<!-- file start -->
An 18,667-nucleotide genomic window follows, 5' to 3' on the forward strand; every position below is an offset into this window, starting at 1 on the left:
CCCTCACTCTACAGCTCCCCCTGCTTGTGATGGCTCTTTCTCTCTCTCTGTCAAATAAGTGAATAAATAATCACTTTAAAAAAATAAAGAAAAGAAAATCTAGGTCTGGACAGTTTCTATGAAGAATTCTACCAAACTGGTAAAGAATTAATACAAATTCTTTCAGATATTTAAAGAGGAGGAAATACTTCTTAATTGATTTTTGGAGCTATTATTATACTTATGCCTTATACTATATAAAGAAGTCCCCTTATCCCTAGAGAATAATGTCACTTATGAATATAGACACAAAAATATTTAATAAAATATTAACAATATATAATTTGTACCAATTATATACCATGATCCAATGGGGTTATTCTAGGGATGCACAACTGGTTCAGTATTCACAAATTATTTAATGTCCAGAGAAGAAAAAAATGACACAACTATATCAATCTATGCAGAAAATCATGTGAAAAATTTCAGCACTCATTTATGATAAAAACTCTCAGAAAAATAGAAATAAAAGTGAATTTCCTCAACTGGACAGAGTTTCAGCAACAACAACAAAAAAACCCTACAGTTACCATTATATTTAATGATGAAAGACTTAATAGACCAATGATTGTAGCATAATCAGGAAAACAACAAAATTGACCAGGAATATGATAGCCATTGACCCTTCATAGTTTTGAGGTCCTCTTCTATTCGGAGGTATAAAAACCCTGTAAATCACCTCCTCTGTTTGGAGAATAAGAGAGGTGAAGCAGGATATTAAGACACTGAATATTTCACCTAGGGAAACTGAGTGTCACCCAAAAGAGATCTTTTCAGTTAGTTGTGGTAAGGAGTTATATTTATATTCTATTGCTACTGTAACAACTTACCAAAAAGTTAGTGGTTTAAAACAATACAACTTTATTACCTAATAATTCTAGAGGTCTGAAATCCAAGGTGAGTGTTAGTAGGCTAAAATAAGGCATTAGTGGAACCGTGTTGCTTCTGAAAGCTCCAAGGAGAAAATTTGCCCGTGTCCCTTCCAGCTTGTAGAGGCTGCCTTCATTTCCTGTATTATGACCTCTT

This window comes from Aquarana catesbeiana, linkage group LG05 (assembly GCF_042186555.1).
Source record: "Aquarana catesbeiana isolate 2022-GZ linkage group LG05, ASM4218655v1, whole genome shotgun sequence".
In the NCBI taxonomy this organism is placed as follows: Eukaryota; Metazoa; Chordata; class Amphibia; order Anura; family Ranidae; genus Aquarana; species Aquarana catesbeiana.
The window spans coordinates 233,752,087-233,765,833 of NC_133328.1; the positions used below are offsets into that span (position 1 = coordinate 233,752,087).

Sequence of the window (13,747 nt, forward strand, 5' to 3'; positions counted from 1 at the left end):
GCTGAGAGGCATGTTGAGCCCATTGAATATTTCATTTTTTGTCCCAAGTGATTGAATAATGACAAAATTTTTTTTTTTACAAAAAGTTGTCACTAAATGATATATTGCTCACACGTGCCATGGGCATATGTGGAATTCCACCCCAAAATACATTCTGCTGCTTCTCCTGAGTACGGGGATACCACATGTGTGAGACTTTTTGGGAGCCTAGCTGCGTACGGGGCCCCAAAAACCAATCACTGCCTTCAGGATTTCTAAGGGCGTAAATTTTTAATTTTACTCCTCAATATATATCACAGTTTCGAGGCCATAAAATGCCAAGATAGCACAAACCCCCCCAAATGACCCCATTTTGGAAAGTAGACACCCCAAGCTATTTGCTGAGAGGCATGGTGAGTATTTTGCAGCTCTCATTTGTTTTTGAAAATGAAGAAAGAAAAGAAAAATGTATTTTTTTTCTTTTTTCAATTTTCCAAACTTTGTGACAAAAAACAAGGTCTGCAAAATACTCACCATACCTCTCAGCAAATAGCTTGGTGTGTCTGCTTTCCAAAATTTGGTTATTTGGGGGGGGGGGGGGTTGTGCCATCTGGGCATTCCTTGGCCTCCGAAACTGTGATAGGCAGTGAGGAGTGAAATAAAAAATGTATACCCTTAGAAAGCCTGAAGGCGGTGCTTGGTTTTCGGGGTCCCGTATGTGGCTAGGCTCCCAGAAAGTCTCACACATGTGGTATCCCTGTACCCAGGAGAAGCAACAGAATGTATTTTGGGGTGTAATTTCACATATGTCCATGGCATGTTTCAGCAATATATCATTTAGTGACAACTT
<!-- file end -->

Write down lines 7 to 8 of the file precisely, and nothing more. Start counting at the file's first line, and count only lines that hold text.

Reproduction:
Sequence of the window (13,747 nt, forward strand, 5' to 3'; positions counted from 1 at the left end):
GCTGAGAGGCATGTTGAGCCCATTGAATATTTCATTTTTTGTCCCAAGTGATTGAATAATGACAAAATTTTTTTTTTTACAAAAAGTTGTCACTAAATGATATATTGCTCACACGTGCCATGGGCATATGTGGAATTCCACCCCAAAATACATTCTGCTGCTTCTCCTGAGTACGGGGATACCACATGTGTGAGACTTTTTGGGAGCCTAGCTGCGTACGGGGCCCCAAAAACCAATCACTGCCTTCAGGATTTCTAAGGGCGTAAATTTTTAATTTTACTCCTCAATATATATCACAGTTTCGAGGCCATAAAATGCCAAGATAGCACAAACCCCCCCAAATGACCCCATTTTGGAAAGTAGACACCCCAAGCTATTTGCTGAGAGGCATGGTGAGTATTTTGCAGCTCTCATTTGTTTTTGAAAATGAAGAAAGAAAAGAAAAATGTATTTTTTTTCTTTTTTCAATTTTCCAAACTTTGTGACAAAAAACAAGGTCTGCAAAATACTCACCATACCTCTCAGCAAATAGCTTGGTGTGTCTGCTTTCCAAAATTTGGTTATTTGGGGGGGGGGGGGGTTGTGCCATCTGGGCATTCCTTGGCCTCCGAAACTGTGATAGGCAGTGAGGAGTGAAATAAAAAATGTATACCCTTAGAAAGCCTGAAGGCGGTGCTTGGTTTTCGGGGTCCCGTATGTGGCTAGGCTCCCAGAAAGTCTCACACATGTGGTATCCCTGTACCCAGGAGAAGCAACAGAATGTATTTTGGGGTGTAATTTCACATATGTCCATGGCATGTTTCAGCAATATATCATTTAGTGACAACTT